I've never used Airbnb. Should I? How does it work? How do I find one that's best for me?

You won't find character like this in many standard hotels, even the nice ones. Make sure, though, that your Airbnb is accessible relative to your needs. Four flights of stairs were fine for us, but may not please everyone.

There's much ado about Airbnb, the colossal online service that is (more or less) to travel lodging as Uber and Lyft are to catching to a ride. You'd not be alone if there's something about staying in a stranger's home that makes you feel too vulnerable, that holds you back from taking the plunge enjoying Airbnb's many benefits. I was initially nervous about using Airbnb because a home seems so much more intimate, so much more personal than catching a brief ride in a car (I also happen to really enjoy a well kept hotel). You're also not alone if you've thought of Airbnb primarily as a cheap way for early-20s travelers on a shoestring budget to find a place to rest their heads. The service is going mainstream all over the world, though. Meghan and I recently tried several in Spain, Portugal, and Sweden. This is our guidance to you.

Understanding the basics

At the most basic level, Airbnb lets travelers ("guests") connect with folks who have a spare house, apartment, or room to rent ("hosts"). A mobile app facilitates the search, screening, transaction, and arrival. Simply search for the type of place you're looking for on the dates you need in the city you're visiting, make your selection, communicate a bit with the host, book and pay the asking rate in advance through the app. Done.

Use the app to hunt down your ideal lodging well in advance of your trip, particularly if you want to stay in more popular or easily accessible locations. Once you've found your spot, send a friendly message introducing yourself to your potential hosts. Culturally speaking, Airbnb is really built around the notion of making connections and being neighbors, so don't underestimate the value of a friendly conversational inquiry. Though you may need Google Translate if you don't speak the local language, I actually think it shows a real effort on the part of the guest to translate your first introduction into local speak (with a disclaimer mentioning your native language, of course). Some hosts allow instant booking, others require that guests communicate and be approved before a booking is allowed. Feel free to ask questions beforehand, and make sure you read the fine print about what cancellation policies your host allows... before you book.

The perfect home for you

Your personal preference matters, and filters on Airbnb's app give you a lot of flexibility to find exactly what you seek. We prefer to search for an "entire home" rather than renting a room in a home someone is occupying. We also look for non-smoking, second floor or higher (in cities), a real bed (as opposed to a pull out), and a washing machine to help us weather a long journey from a single carry on. This combination has proven quite findable, so we'll stick with it. I also feel more comfortable with hosts who have a some positive ratings, and few if any negatives. It's difficult to say on the website, but keep in mind that just as Uber and Lyft have trended a bit away from the notion of ordinary people sharing their cars, so to are there any number of hosts on Airbnb who do this rather professionally, owning multiple properties or hosting on behalf of the owner. We've worked with these "superhosts" and ordinary folks who just have a single apartment to rent, and have had nice experiences with both.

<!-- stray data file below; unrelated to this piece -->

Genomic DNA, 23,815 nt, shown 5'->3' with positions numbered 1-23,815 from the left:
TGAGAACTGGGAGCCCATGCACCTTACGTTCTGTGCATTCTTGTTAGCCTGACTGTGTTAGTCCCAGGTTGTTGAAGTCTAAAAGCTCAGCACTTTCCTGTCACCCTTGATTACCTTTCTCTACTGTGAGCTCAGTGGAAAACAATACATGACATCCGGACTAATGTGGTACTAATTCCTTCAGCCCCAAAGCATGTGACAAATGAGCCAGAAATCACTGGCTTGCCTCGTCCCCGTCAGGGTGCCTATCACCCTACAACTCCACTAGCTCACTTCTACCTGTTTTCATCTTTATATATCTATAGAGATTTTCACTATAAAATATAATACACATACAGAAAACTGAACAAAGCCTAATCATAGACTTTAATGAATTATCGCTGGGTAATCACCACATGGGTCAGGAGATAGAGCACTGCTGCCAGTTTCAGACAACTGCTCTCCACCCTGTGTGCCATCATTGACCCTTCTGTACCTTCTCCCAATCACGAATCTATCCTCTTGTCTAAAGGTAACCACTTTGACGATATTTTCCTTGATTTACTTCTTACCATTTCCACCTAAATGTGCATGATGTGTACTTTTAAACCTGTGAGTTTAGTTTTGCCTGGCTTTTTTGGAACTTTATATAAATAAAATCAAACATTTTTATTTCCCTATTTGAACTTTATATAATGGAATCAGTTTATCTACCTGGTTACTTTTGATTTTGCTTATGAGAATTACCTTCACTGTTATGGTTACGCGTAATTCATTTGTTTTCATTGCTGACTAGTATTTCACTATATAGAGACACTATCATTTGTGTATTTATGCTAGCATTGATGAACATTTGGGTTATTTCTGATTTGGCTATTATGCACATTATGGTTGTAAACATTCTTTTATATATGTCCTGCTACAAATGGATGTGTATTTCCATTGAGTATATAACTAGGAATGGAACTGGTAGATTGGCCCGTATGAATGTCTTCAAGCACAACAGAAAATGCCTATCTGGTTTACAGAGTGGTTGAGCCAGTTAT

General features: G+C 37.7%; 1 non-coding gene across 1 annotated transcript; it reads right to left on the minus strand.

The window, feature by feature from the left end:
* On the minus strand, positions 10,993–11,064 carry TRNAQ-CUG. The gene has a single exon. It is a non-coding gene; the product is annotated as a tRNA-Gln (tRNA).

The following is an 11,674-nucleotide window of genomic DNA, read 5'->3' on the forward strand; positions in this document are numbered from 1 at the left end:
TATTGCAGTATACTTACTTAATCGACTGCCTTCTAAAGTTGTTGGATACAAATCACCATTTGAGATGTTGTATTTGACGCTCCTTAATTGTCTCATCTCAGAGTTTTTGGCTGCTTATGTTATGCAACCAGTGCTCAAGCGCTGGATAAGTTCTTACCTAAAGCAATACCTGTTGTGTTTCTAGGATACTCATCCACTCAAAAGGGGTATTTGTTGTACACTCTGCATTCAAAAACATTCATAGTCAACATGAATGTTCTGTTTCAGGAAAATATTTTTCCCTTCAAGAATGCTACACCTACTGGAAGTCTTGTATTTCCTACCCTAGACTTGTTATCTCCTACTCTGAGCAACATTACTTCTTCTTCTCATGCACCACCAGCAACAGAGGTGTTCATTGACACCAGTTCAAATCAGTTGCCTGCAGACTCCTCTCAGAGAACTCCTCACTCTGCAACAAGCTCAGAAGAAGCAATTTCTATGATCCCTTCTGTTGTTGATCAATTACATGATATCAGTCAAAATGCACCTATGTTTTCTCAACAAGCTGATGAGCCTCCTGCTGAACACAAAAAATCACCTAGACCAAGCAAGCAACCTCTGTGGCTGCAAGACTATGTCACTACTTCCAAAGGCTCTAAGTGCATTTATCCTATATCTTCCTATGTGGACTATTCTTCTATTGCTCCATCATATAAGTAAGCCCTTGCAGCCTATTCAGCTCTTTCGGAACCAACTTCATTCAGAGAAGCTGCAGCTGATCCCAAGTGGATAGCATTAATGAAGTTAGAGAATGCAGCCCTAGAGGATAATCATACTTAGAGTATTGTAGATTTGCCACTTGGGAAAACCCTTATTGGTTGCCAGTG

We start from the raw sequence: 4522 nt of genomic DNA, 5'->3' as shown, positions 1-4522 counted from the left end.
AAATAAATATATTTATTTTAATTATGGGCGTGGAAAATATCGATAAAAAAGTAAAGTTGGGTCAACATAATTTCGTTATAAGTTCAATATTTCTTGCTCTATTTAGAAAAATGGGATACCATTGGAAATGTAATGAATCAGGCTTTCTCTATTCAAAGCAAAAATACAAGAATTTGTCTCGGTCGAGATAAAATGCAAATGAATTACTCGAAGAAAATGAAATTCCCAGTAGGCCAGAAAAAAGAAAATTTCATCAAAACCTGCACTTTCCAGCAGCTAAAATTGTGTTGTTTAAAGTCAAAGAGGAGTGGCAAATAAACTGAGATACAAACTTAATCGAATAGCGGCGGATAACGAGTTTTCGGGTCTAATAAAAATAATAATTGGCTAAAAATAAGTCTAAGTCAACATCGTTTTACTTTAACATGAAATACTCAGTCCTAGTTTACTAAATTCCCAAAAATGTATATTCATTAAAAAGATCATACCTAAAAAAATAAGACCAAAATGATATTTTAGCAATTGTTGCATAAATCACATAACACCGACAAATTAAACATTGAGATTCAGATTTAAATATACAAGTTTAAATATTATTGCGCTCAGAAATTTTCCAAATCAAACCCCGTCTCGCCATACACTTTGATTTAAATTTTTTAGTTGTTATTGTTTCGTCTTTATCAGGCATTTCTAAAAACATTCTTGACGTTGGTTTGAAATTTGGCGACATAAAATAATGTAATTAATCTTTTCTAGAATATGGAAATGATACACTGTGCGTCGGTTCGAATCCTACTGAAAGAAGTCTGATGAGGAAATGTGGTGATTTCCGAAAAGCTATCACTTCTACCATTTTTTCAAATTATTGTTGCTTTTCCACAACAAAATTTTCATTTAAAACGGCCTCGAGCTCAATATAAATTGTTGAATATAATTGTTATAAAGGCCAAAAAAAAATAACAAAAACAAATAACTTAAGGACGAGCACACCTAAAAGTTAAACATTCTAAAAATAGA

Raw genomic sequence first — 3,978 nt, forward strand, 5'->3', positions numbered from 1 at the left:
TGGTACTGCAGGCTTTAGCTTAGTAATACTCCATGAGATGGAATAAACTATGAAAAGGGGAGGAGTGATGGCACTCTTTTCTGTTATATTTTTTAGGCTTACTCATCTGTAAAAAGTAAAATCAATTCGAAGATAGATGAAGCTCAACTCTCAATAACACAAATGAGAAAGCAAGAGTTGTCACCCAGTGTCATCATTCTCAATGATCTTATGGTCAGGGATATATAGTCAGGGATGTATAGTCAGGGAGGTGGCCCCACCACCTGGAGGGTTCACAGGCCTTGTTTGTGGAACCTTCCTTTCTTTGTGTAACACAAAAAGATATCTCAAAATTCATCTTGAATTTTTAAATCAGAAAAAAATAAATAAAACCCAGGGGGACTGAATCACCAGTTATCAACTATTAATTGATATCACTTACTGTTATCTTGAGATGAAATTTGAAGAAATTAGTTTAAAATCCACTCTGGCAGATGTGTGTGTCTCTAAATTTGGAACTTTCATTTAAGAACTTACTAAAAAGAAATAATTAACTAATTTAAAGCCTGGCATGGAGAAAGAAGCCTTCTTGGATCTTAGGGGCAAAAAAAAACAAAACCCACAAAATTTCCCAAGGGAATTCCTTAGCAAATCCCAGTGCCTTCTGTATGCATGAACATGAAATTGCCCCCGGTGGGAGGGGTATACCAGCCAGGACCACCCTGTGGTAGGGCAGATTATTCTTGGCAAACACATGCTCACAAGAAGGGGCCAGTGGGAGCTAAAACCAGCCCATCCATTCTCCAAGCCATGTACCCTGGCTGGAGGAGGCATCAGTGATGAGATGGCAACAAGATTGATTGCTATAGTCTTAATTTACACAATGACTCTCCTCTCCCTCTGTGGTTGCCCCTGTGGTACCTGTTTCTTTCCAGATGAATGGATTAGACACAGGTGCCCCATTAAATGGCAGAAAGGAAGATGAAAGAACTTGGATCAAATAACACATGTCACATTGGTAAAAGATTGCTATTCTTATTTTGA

Do unto your neighbor...

Share your basic travel plans with your host, and proactively communicate so that he or she knows when to expect you. Treat them like you'd treat a friend or family good enough to host you in their home. I've found that messaging through the app is a great way to coordinate right up until the moment you meet at the door. When you arrive, be sure to thank your host and listen intently to the house rules (usually pertaining to quiet hours, guest policy, taking out the trash, cleaning up, etc). Go out of your way to follow them. Perhaps most importantly, be respectful of your neighbors! Many neighbors have difficulty accepting Airbnb in their neck of the woods thanks to the bad behavior of a minority of guests. Don't be part of the problem! Remember, hosts and guests rate each other at the end of the stay, and you don't want a bad rating to be why someone doesn't rent to you in the future.

Bottom line

Airbnb properties offer me three compelling benefits over traditional hotel alternatives: It's often more affordable (especially in big cities), it helps me better experience the place I am visiting as a local, and it feels like home (particularly valuable on a long journey). Hotel rates in big cities can be sky high, and while Airbnb is certainly pricier in more high-rent areas, I've found it to be far more reasonable than hotels. Living locally is part of their shtick, and it's here that I think Airbnb really excels. It's great to step out of a real home in the morning, eat lunch at a cafe you stroll past rather than a tourist trap you saw online, and have a drink in local bars that are often hard to find or non-existent near commercial hotels. We're particularly fond of having the evening's last drink with Alex, the bartender at La Esquina at the corner of Calle de Las Huertas and Calle de Jesús in Madrid, Spain.

We stayed in a lot of hotels last year, but we really enjoyed the lovely Airbnb homes -- some beautiful, some quaint -- we visited in Madrid and Burgos (Spain), Lisbon (Portugal), and Grundsund (Sweden). We enjoyed the apartment on Calle de Las Huertas in Madrid so much that we've booked it again in two weeks; a little home away from home in one of our favorite cities, just as I suspect Airbnb intends it.